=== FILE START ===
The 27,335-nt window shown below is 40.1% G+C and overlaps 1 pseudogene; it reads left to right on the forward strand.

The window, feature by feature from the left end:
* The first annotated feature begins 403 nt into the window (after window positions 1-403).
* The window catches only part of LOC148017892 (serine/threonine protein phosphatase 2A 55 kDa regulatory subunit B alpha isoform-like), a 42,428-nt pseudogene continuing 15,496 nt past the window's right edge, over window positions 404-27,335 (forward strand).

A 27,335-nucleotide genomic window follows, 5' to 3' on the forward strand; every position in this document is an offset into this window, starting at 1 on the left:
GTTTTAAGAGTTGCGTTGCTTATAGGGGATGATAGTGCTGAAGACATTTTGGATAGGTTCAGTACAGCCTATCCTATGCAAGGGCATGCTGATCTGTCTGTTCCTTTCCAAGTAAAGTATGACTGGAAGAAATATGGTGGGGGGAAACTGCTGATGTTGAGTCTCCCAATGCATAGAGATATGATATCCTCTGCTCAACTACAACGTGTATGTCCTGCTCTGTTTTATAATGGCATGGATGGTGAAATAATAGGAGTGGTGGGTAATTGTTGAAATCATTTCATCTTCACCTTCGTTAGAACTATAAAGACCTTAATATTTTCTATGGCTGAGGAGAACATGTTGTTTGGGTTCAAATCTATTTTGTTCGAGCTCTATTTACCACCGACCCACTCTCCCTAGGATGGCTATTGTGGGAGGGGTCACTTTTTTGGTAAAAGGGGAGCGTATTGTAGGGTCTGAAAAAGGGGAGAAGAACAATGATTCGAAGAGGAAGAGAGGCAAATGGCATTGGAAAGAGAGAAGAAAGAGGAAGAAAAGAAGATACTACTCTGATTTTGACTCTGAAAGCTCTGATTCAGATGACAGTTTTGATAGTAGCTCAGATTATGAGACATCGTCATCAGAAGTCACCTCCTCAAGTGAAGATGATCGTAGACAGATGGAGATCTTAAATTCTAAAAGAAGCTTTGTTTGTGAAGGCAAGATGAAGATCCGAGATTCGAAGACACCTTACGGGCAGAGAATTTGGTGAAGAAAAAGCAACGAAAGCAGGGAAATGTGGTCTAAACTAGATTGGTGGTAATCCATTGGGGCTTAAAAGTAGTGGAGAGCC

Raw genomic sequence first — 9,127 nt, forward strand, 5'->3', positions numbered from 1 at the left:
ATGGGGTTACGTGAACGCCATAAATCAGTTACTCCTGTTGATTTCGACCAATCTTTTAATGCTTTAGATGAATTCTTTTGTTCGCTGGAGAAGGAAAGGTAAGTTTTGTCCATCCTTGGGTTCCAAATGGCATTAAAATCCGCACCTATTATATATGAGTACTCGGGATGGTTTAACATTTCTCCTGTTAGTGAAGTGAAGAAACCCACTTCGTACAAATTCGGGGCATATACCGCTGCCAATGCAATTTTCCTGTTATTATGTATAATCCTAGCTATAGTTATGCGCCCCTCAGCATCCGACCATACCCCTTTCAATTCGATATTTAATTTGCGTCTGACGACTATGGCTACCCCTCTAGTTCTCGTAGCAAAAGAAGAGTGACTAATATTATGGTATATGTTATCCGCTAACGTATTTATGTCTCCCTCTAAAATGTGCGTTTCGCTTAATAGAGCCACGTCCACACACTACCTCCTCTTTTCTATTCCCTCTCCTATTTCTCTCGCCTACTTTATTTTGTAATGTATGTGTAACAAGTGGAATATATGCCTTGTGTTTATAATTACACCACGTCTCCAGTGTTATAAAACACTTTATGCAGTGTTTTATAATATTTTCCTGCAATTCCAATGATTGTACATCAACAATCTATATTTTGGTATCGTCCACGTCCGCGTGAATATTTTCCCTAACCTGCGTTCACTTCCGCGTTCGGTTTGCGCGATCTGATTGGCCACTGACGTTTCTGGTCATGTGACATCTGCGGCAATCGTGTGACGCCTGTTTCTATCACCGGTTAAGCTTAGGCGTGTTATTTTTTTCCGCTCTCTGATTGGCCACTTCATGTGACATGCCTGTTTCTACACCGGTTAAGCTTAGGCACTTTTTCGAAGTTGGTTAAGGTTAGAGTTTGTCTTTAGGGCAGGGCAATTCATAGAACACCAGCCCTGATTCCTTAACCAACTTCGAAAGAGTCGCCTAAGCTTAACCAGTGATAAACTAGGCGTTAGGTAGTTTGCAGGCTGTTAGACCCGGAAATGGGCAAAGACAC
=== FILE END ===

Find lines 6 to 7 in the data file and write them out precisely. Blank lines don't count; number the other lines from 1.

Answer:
GTTTTAAGAGTTGCGTTGCTTATAGGGGATGATAGTGCTGAAGACATTTTGGATAGGTTCAGTACAGCCTATCCTATGCAAGGGCATGCTGATCTGTCTGTTCCTTTCCAAGTAAAGTATGACTGGAAGAAATATGGTGGGGGGAAACTGCTGATGTTGAGTCTCCCAATGCATAGAGATATGATATCCTCTGCTCAACTACAACGTGTATGTCCTGCTCTGTTTTATAATGGCATGGATGGTGAAATAATAGGAGTGGTGGGTAATTGTTGAAATCATTTCATCTTCACCTTCGTTAGAACTATAAAGACCTTAATATTTTCTATGGCTGAGGAGAACATGTTGTTTGGGTTCAAATCTATTTTGTTCGAGCTCTATTTACCACCGACCCACTCTCCCTAGGATGGCTATTGTGGGAGGGGTCACTTTTTTGGTAAAAGGGGAGCGTATTGTAGGGTCTGAAAAAGGGGAGAAGAACAATGATTCGAAGAGGAAGAGAGGCAAATGGCATTGGAAAGAGAGAAGAAAGAGGAAGAAAAGAAGATACTACTCTGATTTTGACTCTGAAAGCTCTGATTCAGATGACAGTTTTGATAGTAGCTCAGATTATGAGACATCGTCATCAGAAGTCACCTCCTCAAGTGAAGATGATCGTAGACAGATGGAGATCTTAAATTCTAAAAGAAGCTTTGTTTGTGAAGGCAAGATGAAGATCCGAGATTCGAAGACACCTTACGGGCAGAGAATTTGGTGAAGAAAAAGCAACGAAAGCAGGGAAATGTGGTCTAAACTAGATTGGTGGTAATCCATTGGGGCTTAAAAGTAGTGGAGAGCC

Raw genomic sequence first — 9,127 nt, forward strand, 5'->3', positions numbered from 1 at the left: